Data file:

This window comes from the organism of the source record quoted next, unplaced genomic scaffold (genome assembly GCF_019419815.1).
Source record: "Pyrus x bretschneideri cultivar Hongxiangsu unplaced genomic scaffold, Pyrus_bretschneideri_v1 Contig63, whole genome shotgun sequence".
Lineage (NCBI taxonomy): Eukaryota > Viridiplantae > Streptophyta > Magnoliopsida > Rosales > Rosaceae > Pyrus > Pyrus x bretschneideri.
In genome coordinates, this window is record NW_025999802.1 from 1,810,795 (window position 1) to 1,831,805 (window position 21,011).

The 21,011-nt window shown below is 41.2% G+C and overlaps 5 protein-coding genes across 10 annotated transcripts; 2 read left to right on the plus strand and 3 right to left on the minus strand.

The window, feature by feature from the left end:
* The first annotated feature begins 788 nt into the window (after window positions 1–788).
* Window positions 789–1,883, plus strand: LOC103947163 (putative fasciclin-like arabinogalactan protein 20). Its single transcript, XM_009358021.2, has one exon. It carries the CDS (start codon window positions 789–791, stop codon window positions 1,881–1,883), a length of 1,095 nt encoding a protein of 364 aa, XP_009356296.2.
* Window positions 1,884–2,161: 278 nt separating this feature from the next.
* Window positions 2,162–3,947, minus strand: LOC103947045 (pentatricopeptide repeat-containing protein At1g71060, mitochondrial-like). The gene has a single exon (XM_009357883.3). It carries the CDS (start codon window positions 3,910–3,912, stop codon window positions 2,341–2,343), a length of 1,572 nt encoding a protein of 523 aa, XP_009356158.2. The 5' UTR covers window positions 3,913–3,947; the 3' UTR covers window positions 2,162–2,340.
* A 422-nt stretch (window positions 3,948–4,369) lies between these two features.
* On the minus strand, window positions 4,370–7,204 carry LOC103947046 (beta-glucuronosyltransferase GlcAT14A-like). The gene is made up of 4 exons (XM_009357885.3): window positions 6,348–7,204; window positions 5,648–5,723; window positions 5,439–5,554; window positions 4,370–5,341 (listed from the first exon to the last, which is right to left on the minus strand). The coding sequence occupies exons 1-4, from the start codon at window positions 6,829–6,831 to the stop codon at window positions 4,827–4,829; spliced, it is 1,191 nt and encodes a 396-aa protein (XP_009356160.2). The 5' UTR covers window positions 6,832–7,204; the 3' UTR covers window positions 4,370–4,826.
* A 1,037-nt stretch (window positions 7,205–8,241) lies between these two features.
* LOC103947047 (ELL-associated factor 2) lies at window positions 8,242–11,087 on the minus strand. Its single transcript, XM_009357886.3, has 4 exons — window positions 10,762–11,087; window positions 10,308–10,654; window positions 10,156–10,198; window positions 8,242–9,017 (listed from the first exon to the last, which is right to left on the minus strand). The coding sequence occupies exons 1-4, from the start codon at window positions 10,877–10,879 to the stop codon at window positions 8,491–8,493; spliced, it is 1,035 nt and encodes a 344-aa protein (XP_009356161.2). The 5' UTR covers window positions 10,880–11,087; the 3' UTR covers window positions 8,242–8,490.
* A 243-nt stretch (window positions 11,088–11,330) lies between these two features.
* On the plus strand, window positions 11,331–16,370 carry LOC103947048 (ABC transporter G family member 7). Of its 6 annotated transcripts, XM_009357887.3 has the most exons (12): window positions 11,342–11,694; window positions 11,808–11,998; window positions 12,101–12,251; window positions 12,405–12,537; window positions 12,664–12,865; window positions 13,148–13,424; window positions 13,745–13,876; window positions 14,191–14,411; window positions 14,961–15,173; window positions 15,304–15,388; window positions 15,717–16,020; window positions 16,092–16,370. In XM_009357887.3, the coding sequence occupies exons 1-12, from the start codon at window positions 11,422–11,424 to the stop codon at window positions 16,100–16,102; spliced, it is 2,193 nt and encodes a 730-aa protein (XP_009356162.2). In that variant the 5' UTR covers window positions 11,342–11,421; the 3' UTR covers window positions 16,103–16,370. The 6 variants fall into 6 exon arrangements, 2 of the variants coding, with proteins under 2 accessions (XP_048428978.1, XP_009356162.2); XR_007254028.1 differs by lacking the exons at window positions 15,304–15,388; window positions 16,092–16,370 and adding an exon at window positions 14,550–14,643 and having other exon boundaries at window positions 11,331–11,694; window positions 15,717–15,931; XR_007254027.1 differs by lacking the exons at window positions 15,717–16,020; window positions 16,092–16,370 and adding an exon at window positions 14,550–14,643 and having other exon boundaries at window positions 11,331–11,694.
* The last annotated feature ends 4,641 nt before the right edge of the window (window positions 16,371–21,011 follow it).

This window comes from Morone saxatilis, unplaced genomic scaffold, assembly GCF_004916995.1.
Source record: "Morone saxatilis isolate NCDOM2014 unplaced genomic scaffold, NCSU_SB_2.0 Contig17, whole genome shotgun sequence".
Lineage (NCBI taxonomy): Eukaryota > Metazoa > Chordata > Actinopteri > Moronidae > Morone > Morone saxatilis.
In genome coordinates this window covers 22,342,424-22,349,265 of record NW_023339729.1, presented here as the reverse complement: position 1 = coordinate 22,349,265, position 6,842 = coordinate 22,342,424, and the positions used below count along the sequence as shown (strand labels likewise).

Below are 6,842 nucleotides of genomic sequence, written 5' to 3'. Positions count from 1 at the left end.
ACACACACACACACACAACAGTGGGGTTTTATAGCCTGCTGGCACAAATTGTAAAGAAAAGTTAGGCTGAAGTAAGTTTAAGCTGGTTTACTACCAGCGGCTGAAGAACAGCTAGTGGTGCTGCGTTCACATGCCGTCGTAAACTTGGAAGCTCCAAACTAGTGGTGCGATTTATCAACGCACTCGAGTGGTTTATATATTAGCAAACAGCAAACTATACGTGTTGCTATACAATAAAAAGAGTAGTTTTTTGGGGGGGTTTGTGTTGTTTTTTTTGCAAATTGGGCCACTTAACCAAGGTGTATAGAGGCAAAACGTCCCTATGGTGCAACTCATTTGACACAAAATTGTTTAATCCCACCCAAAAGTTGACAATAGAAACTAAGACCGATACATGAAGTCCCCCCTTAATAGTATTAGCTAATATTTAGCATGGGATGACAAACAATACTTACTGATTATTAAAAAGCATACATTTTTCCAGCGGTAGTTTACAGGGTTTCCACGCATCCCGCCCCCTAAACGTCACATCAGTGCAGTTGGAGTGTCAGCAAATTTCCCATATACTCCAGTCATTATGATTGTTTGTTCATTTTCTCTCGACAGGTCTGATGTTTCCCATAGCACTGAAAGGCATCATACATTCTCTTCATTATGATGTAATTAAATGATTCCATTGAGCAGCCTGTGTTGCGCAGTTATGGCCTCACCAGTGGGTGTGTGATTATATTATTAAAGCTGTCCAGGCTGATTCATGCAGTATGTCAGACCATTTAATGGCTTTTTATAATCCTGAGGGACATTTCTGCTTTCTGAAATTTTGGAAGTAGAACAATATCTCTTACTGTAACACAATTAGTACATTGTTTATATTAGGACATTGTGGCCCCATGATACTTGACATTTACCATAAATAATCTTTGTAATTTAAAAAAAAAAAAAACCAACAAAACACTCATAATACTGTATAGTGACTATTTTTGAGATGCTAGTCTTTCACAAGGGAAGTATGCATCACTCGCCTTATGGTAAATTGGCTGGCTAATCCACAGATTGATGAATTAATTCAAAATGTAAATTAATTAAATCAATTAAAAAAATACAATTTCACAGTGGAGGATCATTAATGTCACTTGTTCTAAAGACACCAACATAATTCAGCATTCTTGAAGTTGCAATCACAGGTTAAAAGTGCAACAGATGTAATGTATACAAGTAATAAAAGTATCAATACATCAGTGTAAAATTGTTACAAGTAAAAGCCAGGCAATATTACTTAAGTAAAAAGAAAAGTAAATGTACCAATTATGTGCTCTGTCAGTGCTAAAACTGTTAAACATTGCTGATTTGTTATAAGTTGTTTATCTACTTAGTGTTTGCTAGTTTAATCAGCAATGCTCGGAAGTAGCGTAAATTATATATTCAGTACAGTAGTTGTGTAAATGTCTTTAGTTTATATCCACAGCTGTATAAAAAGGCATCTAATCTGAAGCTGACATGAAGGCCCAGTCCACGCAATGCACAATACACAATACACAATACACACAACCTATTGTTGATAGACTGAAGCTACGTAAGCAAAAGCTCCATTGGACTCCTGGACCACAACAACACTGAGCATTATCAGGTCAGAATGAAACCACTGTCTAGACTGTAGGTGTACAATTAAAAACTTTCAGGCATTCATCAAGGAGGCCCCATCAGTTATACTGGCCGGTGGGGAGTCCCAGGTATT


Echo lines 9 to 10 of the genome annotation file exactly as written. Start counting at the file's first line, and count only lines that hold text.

* Window positions 1,884–2,161: 278 nt separating this feature from the next.
* Window positions 2,162–3,947, minus strand: LOC103947045 (pentatricopeptide repeat-containing protein At1g71060, mitochondrial-like). The gene has a single exon (XM_009357883.3). It carries the CDS (start codon window positions 3,910–3,912, stop codon window positions 2,341–2,343), a length of 1,572 nt encoding a protein of 523 aa, XP_009356158.2. The 5' UTR covers window positions 3,913–3,947; the 3' UTR covers window positions 2,162–2,340.